Clean Up Finger Fracture Coding With This S62.6- Documentation Primer

ICD-10 coding for finger fracture

ICD-10-CM 2019 is swapping the term “medial phalanx” to “middle phalanx” in 10 finger fracture codes. It’s a simple change, but it’s a reminder of the various factors involved in fracture coding. To help your orthopedic coding and documentation keep up with ICD-10-CM specificity, here’s a documentation checklist to help you find the right code for finger fractures fast under S62.6- (Fracture of other and unspecified finger(s)).

5th Character: Identify Phalanx and Whether Fracture Is Displaced

To choose the fifth character for your S62.6- code, you’ll need to know the phalanx (finger bone) involved. You’ll choose from proximal, middle, or distal. You’ll also need to know whether the fracture is displaced or nondisplaced.

Reminder: “A fracture not indicated as displaced or nondisplaced should be coded to displaced,” states a rule in ICD-10-CM with S62.- (Fracture at wrist and hand level).

Here are the fifth character options you have to choose from:

  • 0, unspecified
  • 1, displaced, proximal
  • 2, displaced, middle
  • 3, displaced, distal
  • 4, nondisplaced, proximal
  • 5, nondisplaced, middle
  • 6, nondisplaced, distal.

6th Character: Report Finger and Which Hand It’s On

The sixth character for the codes lets you specify which hand the fracture is on (right or left) and which finger is involved (index, middle, ring, little). Note that if the documentation doesn’t identify the hand involved, and you can’t query the provider for clarification, you should choose sixth character 8.

Here are the character options:

  • 0, right index finger
  • 1, left index finger
  • 2, right middle finger
  • 3, left middle finger
  • 4, right ring finger
  • 5, left ring finger
  • 6, right little finger
  • 7, left little finger
  • 8, other finger (including specified finger with unspecified laterality)
  • 9, unspecified finger.

Tip: Did you notice that there is no option for thumb in the characters above? You code thumb fractures under S62.5- (Fracture of thumb).

7th Character: Report the Encounter and Status

For all codes under S62.-, you must assign one of the seventh characters below.

  • A, initial encounter for closed fracture
  • B, initial encounter for open fracture
  • D, subsequent encounter for fracture with routine healing
  • G, subsequent encounter for fracture with delayed healing
  • K, subsequent encounter for fracture with nonunion
  • P, subsequent encounter for fracture with malunion
  • S, sequela.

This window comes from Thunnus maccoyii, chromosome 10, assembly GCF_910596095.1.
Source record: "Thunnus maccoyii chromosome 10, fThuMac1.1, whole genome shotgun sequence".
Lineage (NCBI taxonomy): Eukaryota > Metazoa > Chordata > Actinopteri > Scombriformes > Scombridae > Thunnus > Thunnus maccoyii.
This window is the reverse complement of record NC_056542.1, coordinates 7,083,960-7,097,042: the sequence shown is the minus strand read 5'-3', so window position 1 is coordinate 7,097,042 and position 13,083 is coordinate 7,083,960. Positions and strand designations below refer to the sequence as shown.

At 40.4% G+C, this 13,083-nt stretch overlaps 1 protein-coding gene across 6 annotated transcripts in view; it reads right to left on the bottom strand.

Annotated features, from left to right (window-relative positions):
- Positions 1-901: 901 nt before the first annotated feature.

Open/closed: “A fracture not indicated as open or closed should be coded to closed,” ICD-10-CM states.

Encounter: Choose an initial encounter code (A or B) if the patient is receiving active treatment for the fracture. A or B is also appropriate if the patient delayed seeking treatment for a fracture or nonunion, 2018 ICD-10-CM Official Guidelines for Coding and Reporting state.

Subsequent care characters D, G, K, and P are appropriate after active treatment is completed and the patient presents for routine care during healing or recovery.

Use the sequela character (S), when a patient presents for treatment of a residual effect of the fracture after the acute phase is over. You’ll typically report the sequela condition first, and then the sequela code.

Simplify With This Documentation Checklist

S62.6- (Fracture of other and unspecified finger(s))

Displaced or Nondisplaced

  • Displaced
  • Nondisplaced

Phalanx

  • Proximal
  • Middle
  • Distal

Hand

  • Right
  • Left

Finger

  • Index
  • Middle
  • Ring
  • Little

Encounter

  • Initial
    • Open
    • Closed
  • Subsequent
    • Routine healing
    • Delayed healing
    • Nonunion
    • Malunion
  • Sequela

What About You?

What strategies do you use to ensure you have the details you need to code fractures using ICD-10-CM?

 

 

 

About 

Deborah works on a wide range of TCI SuperCoder projects, researching and writing about coding, as well as assisting with data updates and tool development for our online coding solutions. Since joining TCI in 2004, she’s covered the ins and outs of coding for radiology, cardiology, oncology and hematology, orthopedics, audiology, and more.

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